Made-in-Jail products of Bihar find good market at home
Delhi's Tihar Jail set the trend more than a decade and a half ago. Now, jute products, soft toys and decorative candles made by the women inmates of a Bihar jail are in great demand in the country's big markets and abroad, particularly in the Gulf countries, says the NGO behind the effort.
The experiment is being replicated in many other jails across the state.
Mili Singh, Juhi and Deepmala Devi, three of 75 inmates of Bhagalpur's Shaheed Jubba Sahani Central Jail, 150 km from here, are happy that they are earning money - many make Rs.3,000-plus a month - by fabricating different jute products and other items and saving enough for the future.
"The products made by them are in high demand in posh markets in Delhi, Bangalore, Hyderabad, Ahmedabad, Dehradun and Patna, among other cities, as also in the Gulf, particularly in Dubai, in Egypt and Yemen," Shabana Dawood, secretary of NGO Fateh Help Society that helps them make the products and markets them in the country and abroad, told IANS over the telephone from Bhagalpur.
"We first provided skill training to all inmates and encouraged them to make innovative products. They have the talent and the will to make a difference," she added.
Among the jute products being made are bags, purses, conference kitbags, water bottle covers, purses for mobile phones and soft toys, apart from decorative candles and chocolate.
Dawood said that most of the women inmates have accounts with the nationalised Bank of India.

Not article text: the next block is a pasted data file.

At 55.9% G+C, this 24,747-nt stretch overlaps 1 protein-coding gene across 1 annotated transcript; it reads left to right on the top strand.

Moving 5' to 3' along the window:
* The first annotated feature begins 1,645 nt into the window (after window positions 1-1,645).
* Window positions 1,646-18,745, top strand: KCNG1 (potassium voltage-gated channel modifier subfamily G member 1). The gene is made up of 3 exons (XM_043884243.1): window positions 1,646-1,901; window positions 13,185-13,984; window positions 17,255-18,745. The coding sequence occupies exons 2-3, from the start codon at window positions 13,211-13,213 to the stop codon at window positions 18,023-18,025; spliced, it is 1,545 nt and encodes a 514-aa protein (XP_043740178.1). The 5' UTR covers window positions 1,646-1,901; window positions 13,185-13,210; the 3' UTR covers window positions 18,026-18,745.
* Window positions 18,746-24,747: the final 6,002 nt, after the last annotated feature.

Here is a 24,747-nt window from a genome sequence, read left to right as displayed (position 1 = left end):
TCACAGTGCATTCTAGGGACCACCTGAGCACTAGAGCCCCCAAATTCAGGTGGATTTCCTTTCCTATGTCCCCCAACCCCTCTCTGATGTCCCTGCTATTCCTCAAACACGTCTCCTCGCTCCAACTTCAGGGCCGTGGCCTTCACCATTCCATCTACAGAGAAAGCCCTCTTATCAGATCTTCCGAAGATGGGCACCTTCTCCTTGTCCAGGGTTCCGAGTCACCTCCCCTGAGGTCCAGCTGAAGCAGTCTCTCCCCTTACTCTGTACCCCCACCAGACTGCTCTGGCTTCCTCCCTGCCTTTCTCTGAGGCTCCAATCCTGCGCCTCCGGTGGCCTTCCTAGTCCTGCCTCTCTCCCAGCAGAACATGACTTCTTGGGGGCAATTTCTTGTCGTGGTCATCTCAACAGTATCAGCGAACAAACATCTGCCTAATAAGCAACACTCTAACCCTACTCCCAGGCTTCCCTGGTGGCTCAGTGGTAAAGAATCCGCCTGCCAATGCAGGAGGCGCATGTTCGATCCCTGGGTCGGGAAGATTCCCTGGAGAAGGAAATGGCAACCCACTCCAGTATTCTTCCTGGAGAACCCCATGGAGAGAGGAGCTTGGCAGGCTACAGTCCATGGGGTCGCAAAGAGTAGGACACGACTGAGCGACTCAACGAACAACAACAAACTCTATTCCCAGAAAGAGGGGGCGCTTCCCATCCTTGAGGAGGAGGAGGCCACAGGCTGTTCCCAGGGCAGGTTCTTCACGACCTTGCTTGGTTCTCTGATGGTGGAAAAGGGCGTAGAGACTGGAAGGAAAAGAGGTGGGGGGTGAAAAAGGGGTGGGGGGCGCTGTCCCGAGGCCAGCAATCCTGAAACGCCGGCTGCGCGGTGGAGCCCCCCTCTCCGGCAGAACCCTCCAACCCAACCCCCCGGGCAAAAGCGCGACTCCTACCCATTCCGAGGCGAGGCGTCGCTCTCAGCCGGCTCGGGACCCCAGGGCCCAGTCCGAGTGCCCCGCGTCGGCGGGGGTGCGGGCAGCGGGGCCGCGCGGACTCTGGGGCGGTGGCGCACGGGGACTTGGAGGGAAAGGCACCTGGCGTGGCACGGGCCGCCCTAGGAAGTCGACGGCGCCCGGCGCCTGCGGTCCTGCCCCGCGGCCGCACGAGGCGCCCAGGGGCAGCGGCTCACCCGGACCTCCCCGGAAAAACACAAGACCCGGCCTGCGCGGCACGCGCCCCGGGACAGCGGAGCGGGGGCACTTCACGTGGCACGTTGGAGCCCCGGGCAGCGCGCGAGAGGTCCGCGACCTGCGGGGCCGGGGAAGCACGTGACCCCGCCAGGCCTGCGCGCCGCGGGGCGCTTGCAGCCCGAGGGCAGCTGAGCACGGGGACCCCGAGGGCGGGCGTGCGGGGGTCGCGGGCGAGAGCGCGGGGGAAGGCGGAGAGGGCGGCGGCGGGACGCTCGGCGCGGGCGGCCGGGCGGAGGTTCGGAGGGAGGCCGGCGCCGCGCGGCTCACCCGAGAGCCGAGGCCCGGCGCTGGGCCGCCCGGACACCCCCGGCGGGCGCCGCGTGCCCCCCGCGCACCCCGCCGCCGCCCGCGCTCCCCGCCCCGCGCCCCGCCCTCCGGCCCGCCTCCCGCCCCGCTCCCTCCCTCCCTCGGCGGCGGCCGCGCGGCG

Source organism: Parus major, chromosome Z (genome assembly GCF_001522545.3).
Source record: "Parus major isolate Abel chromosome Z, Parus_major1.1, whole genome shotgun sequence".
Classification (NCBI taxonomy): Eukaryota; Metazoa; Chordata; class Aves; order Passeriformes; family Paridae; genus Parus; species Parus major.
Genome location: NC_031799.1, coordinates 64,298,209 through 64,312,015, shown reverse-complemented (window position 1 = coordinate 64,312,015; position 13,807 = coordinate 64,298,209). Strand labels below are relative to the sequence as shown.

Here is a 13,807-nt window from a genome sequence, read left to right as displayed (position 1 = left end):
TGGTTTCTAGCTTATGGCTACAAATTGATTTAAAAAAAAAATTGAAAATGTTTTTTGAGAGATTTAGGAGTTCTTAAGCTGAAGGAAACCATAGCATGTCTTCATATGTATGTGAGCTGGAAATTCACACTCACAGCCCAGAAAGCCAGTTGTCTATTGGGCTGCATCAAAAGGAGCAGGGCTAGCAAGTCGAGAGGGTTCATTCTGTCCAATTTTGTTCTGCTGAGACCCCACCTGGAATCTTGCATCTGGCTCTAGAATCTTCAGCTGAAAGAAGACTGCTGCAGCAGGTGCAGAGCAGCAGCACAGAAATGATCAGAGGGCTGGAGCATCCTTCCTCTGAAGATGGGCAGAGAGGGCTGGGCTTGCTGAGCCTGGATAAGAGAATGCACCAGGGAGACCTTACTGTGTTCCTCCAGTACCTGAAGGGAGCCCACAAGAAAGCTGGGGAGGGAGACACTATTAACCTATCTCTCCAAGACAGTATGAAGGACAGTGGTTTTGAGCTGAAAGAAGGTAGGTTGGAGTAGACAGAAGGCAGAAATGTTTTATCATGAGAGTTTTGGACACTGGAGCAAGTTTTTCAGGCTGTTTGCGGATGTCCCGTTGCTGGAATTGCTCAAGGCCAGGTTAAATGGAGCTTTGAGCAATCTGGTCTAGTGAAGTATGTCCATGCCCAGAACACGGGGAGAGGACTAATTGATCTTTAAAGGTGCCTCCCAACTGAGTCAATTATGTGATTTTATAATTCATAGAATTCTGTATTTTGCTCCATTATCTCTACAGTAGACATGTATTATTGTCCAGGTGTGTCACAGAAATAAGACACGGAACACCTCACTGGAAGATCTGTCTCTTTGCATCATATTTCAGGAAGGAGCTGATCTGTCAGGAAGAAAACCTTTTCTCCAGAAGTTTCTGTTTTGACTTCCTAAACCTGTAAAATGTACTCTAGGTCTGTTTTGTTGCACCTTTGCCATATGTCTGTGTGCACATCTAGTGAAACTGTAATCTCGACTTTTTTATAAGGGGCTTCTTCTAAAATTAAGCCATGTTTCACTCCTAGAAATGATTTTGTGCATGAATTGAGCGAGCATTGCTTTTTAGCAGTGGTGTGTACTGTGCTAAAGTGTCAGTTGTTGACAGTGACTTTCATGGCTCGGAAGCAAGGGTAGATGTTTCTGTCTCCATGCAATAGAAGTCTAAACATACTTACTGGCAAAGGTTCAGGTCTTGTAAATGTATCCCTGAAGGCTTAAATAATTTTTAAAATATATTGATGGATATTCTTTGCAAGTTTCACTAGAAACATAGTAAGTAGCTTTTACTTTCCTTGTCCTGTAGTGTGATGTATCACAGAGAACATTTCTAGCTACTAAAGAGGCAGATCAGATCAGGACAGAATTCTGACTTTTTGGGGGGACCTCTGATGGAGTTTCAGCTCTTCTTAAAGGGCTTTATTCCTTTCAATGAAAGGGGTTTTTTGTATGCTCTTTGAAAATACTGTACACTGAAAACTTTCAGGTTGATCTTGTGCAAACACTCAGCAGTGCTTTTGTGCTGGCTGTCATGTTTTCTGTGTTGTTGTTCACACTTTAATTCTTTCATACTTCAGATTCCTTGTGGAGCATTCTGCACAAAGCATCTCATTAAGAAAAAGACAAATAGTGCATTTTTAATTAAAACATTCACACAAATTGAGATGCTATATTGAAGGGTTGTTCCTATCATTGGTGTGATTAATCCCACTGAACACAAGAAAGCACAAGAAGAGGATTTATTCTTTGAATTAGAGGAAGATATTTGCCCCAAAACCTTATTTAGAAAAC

"Thanks to the high demand for their products and regular orders, each woman inmate is earning Rs,3,000 per month and some even more," she said, adding: "The demand for the products is increasing day by day as they are reasonably priced and durable."
A website was launched last year for marketing purposes and the products are also made available online.
The jail authorities are now planning to engage male inmates in similar tasks.
"We have prepared a detailed project to also engage male inmates," jail superintendent Kailashpat Pingua said.
Thirty-two of the women inmates are lifers and are "fruitfully engaged in tasks that have changed their lives inside the jail", Pingua told IANS, adding: "It is a big and positive development as the women inmates would not have to worry about their livelihood after serving their terms."
Inmates in other jails across Bihar are also engaged in spinning, weaving (powerlooms/ handlooms), carpentry and other tasks.
A garden umbrella and swing produced at Buxar jail are not made in any other jail in the country.
The rope used for hanging death-row convicts across the country is also produced by the inmates of Buxar jail.
Women inmates of Muzaffarpur jail make 'Kabuli chappals' and other leather goods like shoes, sandals and belts for policemen.
The inmates of Gaya jail are known for skills in pottery-making and sculpting terracotta figurines and other art objects.
There are 56 jails, including eight central prisons, in Bihar. - IANS